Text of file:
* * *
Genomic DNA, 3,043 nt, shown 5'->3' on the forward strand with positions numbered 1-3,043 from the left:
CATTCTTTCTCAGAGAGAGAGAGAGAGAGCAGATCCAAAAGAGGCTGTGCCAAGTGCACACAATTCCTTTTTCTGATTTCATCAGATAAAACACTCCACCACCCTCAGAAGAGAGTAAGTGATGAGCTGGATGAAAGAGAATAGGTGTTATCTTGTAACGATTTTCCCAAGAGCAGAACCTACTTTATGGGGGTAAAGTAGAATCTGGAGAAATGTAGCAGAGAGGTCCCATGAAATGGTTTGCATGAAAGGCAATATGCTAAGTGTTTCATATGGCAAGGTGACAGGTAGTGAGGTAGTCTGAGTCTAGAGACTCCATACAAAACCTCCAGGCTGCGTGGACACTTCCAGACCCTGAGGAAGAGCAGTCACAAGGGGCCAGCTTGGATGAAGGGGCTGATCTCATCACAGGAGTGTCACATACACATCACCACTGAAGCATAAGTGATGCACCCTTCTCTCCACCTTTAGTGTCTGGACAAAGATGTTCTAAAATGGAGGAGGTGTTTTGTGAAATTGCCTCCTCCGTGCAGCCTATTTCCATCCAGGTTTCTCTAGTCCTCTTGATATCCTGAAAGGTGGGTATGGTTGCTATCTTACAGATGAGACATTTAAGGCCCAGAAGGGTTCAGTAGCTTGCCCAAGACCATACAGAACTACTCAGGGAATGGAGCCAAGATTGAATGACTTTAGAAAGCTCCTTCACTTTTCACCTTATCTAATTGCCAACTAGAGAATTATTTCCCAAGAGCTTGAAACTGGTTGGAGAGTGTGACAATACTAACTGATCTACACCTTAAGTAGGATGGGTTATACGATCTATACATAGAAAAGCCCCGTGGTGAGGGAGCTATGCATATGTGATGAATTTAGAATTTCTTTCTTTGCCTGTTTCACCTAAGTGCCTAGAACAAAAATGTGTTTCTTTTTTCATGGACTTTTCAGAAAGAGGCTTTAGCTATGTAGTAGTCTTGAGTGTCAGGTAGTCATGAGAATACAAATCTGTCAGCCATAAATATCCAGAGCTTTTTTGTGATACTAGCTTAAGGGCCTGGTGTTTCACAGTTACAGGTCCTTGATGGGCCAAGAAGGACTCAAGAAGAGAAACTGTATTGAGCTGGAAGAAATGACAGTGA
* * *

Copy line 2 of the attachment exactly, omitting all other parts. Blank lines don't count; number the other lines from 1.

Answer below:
CATTCTTTCTCAGAGAGAGAGAGAGAGAGCAGATCCAAAAGAGGCTGTGCCAAGTGCACACAATTCCTTTTTCTGATTTCATCAGATAAAACACTCCACCACCCTCAGAAGAGAGTAAGTGATGAGCTGGATGAAAGAGAATAGGTGTTATCTTGTAACGATTTTCCCAAGAGCAGAACCTACTTTATGGGGGTAAAGTAGAATCTGGAGAAATGTAGCAGAGAGGTCCCATGAAATGGTTTGCATGAAAGGCAATATGCTAAGTGTTTCATATGGCAAGGTGACAGGTAGTGAGGTAGTCTGAGTCTAGAGACTCCATACAAAACCTCCAGGCTGCGTGGACACTTCCAGACCCTGAGGAAGAGCAGTCACAAGGGGCCAGCTTGGATGAAGGGGCTGATCTCATCACAGGAGTGTCACATACACATCACCACTGAAGCATAAGTGATGCACCCTTCTCTCCACCTTTAGTGTCTGGACAAAGATGTTCTAAAATGGAGGAGGTGTTTTGTGAAATTGCCTCCTCCGTGCAGCCTATTTCCATCCAGGTTTCTCTAGTCCTCTTGATATCCTGAAAGGTGGGTATGGTTGCTATCTTACAGATGAGACATTTAAGGCCCAGAAGGGTTCAGTAGCTTGCCCAAGACCATACAGAACTACTCAGGGAATGGAGCCAAGATTGAATGACTTTAGAAAGCTCCTTCACTTTTCACCTTATCTAATTGCCAACTAGAGAATTATTTCCCAAGAGCTTGAAACTGGTTGGAGAGTGTGACAATACTAACTGATCTACACCTTAAGTAGGATGGGTTATACGATCTATACATAGAAAAGCCCCGTGGTGAGGGAGCTATGCATATGTGATGAATTTAGAATTTCTTTCTTTGCCTGTTTCACCTAAGTGCCTAGAACAAAAATGTGTTTCTTTTTTCATGGACTTTTCAGAAAGAGGCTTTAGCTATGTAGTAGTCTTGAGTGTCAGGTAGTCATGAGAATACAAATCTGTCAGCCATAAATATCCAGAGCTTTTTTGTGATACTAGCTTAAGGGCCTGGTGTTTCACAGTTACAGGTCCTTGATGGGCCAAGAAGGACTCAAGAAGAGAAACTGTATTGAGCTGGAAGAAATGACAGTGA